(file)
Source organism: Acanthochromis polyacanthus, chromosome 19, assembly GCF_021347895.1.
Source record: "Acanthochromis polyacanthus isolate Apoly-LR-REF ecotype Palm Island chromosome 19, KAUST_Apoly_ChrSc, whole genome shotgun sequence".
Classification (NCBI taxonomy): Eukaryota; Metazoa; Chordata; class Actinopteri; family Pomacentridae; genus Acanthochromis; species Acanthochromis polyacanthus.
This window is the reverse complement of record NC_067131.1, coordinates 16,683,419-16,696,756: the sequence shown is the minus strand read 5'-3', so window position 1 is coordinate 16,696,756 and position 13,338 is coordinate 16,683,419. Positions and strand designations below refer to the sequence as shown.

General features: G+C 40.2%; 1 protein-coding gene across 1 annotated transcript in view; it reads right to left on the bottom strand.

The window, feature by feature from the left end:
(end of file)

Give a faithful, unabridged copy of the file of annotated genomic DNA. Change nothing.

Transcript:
Source organism: Acanthochromis polyacanthus, chromosome 19, assembly GCF_021347895.1.
Source record: "Acanthochromis polyacanthus isolate Apoly-LR-REF ecotype Palm Island chromosome 19, KAUST_Apoly_ChrSc, whole genome shotgun sequence".
Classification (NCBI taxonomy): Eukaryota; Metazoa; Chordata; class Actinopteri; family Pomacentridae; genus Acanthochromis; species Acanthochromis polyacanthus.
This window is the reverse complement of record NC_067131.1, coordinates 16,683,419-16,696,756: the sequence shown is the minus strand read 5'-3', so window position 1 is coordinate 16,696,756 and position 13,338 is coordinate 16,683,419. Positions and strand designations below refer to the sequence as shown.

General features: G+C 40.2%; 1 protein-coding gene across 1 annotated transcript in view; it reads right to left on the bottom strand.

The window, feature by feature from the left end: